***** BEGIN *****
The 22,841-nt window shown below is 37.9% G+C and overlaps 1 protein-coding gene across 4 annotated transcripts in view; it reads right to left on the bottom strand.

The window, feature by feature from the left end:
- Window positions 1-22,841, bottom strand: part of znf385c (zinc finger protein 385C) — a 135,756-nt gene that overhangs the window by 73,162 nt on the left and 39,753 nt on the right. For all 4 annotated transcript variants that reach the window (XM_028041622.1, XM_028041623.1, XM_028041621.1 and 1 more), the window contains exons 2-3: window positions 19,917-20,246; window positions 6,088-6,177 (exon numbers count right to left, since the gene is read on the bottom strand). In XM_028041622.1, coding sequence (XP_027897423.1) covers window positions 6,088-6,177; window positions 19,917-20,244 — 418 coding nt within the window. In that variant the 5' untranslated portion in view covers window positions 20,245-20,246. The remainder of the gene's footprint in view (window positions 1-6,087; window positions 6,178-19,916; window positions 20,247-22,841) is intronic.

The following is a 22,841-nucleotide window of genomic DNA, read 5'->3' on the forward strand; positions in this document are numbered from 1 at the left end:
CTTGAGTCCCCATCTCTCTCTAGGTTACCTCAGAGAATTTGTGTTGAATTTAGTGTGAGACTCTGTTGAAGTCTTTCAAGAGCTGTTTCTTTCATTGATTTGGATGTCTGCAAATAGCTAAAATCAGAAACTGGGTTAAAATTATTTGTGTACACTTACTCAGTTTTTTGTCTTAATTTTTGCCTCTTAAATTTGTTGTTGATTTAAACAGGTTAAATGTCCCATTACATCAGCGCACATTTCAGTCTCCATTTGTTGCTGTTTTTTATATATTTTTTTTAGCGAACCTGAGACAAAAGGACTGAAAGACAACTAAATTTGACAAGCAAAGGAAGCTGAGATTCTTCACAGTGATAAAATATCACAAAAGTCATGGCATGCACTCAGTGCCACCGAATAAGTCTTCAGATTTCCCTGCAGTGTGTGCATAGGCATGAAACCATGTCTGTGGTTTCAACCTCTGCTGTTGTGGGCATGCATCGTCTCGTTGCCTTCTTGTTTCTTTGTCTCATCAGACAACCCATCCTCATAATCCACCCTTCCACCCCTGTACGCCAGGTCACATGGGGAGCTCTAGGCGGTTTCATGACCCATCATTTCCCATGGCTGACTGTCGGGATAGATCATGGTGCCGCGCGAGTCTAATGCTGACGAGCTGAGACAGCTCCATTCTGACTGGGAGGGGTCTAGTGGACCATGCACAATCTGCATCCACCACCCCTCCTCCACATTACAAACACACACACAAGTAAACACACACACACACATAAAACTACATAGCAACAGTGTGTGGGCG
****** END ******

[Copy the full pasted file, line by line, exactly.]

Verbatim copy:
The 22,841-nt window shown below is 37.9% G+C and overlaps 1 protein-coding gene across 4 annotated transcripts in view; it reads right to left on the bottom strand.

The window, feature by feature from the left end:
- Window positions 1-22,841, bottom strand: part of znf385c (zinc finger protein 385C) — a 135,756-nt gene that overhangs the window by 73,162 nt on the left and 39,753 nt on the right. For all 4 annotated transcript variants that reach the window (XM_028041622.1, XM_028041623.1, XM_028041621.1 and 1 more), the window contains exons 2-3: window positions 19,917-20,246; window positions 6,088-6,177 (exon numbers count right to left, since the gene is read on the bottom strand). In XM_028041622.1, coding sequence (XP_027897423.1) covers window positions 6,088-6,177; window positions 19,917-20,244 — 418 coding nt within the window. In that variant the 5' untranslated portion in view covers window positions 20,245-20,246. The remainder of the gene's footprint in view (window positions 1-6,087; window positions 6,178-19,916; window positions 20,247-22,841) is intronic.

The following is a 22,841-nucleotide window of genomic DNA, read 5'->3' on the forward strand; positions in this document are numbered from 1 at the left end:
CTTGAGTCCCCATCTCTCTCTAGGTTACCTCAGAGAATTTGTGTTGAATTTAGTGTGAGACTCTGTTGAAGTCTTTCAAGAGCTGTTTCTTTCATTGATTTGGATGTCTGCAAATAGCTAAAATCAGAAACTGGGTTAAAATTATTTGTGTACACTTACTCAGTTTTTTGTCTTAATTTTTGCCTCTTAAATTTGTTGTTGATTTAAACAGGTTAAATGTCCCATTACATCAGCGCACATTTCAGTCTCCATTTGTTGCTGTTTTTTATATATTTTTTTTAGCGAACCTGAGACAAAAGGACTGAAAGACAACTAAATTTGACAAGCAAAGGAAGCTGAGATTCTTCACAGTGATAAAATATCACAAAAGTCATGGCATGCACTCAGTGCCACCGAATAAGTCTTCAGATTTCCCTGCAGTGTGTGCATAGGCATGAAACCATGTCTGTGGTTTCAACCTCTGCTGTTGTGGGCATGCATCGTCTCGTTGCCTTCTTGTTTCTTTGTCTCATCAGACAACCCATCCTCATAATCCACCCTTCCACCCCTGTACGCCAGGTCACATGGGGAGCTCTAGGCGGTTTCATGACCCATCATTTCCCATGGCTGACTGTCGGGATAGATCATGGTGCCGCGCGAGTCTAATGCTGACGAGCTGAGACAGCTCCATTCTGACTGGGAGGGGTCTAGTGGACCATGCACAATCTGCATCCACCACCCCTCCTCCACATTACAAACACACACACAAGTAAACACACACACACACATAAAACTACATAGCAACAGTGTGTGGGCG